Post-endodontic pain: Is it reduced by occlusal reduction?

shutterstock_2296216-root canal xray

Pain following root canal treatment is often reported by patients with studies suggesting a prevalence of between 3-58%. Along with pharmacological approaches occlusal reduction has also been employed. Occlusal reduction is thought to decrease the mechanical stimulation of peripheral terminals of nociceptors so reducing pain levels and the impact of mechanical allodynia.

The aim of this review was to assess the efficacy of occlusal reduction on the management of post-operative endodontic pain.

Methods

Searches were conducted in the Medline/PubMed, Cochrane Library, Scopus and Google Scholar databases. Randomised controlled trials (RCTs) in patients aged >15 years old comparing the efficacy of occlusal reduction with placebo in reducing post-operative endodontic pain in teeth diagnosed with either irreversible pulpitis or pulpal necrosis. were considered. The primary outcome was post-operative pain intensity score up to 72 hours post operatively. Two reviewers independently selected studies, extracted data and assessed risk of bias using the Cochrane domains based tool. Meta-analysis was conducted using a random effects model.

Results

  • 6 RCTs involving a total of 344 patients were included.
  • All 6 RCTs were at high risk of bias for at least 1 domain.
  • Meta-analyses found no significant differences at 12, 24 or 48 hours but significantly lower pain scores at 72 hours.
Time Post op No of studies (patients) Standardised mean difference (95%CI)
12 hours 3 (130) -0.46 ( -1.24 to 0.30)
24 hours 4 (113) -0.17 ( -0.24 to 0.38)
48 hours 4 (139) -0.67 ( -1.38 to 0.30)
72 hours 3(182) -0.32 ( -1.81 to -0.32)

Conclusions

The authors concluded: –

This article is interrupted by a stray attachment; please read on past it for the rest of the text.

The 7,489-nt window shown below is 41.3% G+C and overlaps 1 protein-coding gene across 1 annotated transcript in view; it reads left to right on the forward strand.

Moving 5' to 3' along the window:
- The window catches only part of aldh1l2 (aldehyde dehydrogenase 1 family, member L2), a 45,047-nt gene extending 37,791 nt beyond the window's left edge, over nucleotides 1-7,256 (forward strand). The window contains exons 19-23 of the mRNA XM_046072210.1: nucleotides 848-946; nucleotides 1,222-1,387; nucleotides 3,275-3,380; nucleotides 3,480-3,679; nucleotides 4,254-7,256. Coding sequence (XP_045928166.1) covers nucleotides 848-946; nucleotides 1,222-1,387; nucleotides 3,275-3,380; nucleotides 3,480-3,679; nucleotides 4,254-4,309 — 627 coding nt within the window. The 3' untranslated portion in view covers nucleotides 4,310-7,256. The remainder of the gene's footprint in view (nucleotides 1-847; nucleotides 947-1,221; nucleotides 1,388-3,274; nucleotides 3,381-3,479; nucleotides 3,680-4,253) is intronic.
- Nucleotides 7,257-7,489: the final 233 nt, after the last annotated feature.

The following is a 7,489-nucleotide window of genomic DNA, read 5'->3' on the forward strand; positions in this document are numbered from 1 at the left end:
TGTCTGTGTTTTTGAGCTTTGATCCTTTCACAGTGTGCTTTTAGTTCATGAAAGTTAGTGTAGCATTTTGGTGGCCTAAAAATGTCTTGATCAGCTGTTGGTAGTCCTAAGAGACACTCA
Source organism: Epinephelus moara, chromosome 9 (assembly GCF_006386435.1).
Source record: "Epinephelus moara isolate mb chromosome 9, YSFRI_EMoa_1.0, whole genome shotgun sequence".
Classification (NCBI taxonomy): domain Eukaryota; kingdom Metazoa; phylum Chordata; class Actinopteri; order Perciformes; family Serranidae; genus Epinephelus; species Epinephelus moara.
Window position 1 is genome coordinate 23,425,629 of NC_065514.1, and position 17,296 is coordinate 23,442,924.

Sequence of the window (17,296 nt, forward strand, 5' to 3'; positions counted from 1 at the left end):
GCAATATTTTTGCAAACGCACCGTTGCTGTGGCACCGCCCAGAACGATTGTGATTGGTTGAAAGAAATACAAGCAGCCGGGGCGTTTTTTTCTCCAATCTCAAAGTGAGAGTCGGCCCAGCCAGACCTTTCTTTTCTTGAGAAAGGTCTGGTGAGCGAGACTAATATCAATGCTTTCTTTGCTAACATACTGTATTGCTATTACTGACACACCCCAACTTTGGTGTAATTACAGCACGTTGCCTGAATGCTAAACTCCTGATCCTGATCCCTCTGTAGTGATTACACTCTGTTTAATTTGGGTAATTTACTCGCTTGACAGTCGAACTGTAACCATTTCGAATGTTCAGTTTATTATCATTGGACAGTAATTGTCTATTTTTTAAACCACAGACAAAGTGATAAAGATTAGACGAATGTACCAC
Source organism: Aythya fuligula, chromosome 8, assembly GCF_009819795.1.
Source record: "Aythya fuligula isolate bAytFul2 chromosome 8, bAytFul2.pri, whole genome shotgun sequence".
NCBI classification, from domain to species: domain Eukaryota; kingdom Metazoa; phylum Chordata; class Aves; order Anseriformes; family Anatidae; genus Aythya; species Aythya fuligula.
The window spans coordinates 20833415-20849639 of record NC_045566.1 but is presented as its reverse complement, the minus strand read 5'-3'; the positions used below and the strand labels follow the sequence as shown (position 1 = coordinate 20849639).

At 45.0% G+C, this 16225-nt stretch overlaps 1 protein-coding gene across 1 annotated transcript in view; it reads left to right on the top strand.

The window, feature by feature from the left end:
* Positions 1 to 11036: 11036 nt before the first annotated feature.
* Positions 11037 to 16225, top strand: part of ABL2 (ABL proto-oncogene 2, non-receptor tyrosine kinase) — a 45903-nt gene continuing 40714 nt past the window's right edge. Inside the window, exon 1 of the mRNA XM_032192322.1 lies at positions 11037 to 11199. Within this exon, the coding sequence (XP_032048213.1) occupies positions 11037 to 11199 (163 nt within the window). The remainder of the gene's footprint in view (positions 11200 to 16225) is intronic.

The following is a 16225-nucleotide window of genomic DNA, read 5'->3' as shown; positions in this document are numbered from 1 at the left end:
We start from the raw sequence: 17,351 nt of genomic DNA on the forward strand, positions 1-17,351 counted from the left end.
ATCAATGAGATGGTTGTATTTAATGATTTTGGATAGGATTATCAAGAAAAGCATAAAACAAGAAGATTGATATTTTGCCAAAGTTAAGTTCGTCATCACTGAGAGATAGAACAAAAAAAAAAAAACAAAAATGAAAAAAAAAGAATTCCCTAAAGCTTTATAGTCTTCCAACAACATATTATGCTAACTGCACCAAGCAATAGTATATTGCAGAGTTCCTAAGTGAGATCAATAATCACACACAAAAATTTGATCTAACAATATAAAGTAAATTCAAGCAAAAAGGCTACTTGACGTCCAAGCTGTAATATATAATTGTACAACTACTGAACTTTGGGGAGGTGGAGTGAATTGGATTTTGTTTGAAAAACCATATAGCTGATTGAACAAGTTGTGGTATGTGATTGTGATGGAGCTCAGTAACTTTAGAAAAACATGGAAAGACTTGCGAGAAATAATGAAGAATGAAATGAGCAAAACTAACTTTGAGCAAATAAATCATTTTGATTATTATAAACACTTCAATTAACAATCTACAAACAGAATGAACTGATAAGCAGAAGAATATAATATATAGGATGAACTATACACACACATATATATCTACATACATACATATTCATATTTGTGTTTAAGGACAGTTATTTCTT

in endodontic patients, there is no supporting evidence for the efficacy of occlusal reduction in management of post-operative pain up to 48 hours. Only at the third day, occlusal reduction could be effective in the reduction of post- operative pain. However, this conclusion should be considered with caution because of the methodological heterogeneity between the trials and small number of studies. Therefore, further well-designed RCTs with a larger sample size are still required to minimise the effect of confounding factors and enhance statistical power.

Comments

The authors have searched a number of recognised databases for this review only including RCTs. In the discussion they note that only English language papers were included however it is not clear if this was because non-English language papers was an exclusion criteria or whether no non-English RCTs were identified. A previous review (Dental Elf – 7th Jun 2017) has demonstrated early post-operative endodontic pain relief with NSAIDs while another has shown potential benefit from corticosteroid use (Dental Elf – 18th Jun 2018). This new review suggests that occlusal reduction has no benefit in the early post-operative management of pain although suggesting some benefit at 3 days. However, none of the included studies was considered to be at low risk of bias with the reviewers considering all the studies suffered from selective reporting and incomplete outcome data biases. As the authors note the studies are also small and heterogeneous so high quality well-reported RCTsof appropriate size would be needed to help clarify this question.

Links

Primary Paper

Shamszadeh S, Shirvani A, Asgary S. Does occlusal reduction reduce post-endodontic pain? A systematic review and meta-analysis [published online ahead of print, 2019 Dec 27]. J Oral Rehabil. 2019;10.1111/joor.12929. doi:10.1111/joor.12929

 

Other references

Dental Elf – 18th Jun 2018

Corticosteroids for post-endodontic pain

Dental Elf – 7th Jun 2017

Endodontic pain can be managed with non-steroidal anti-inflammatory drugs

 

 

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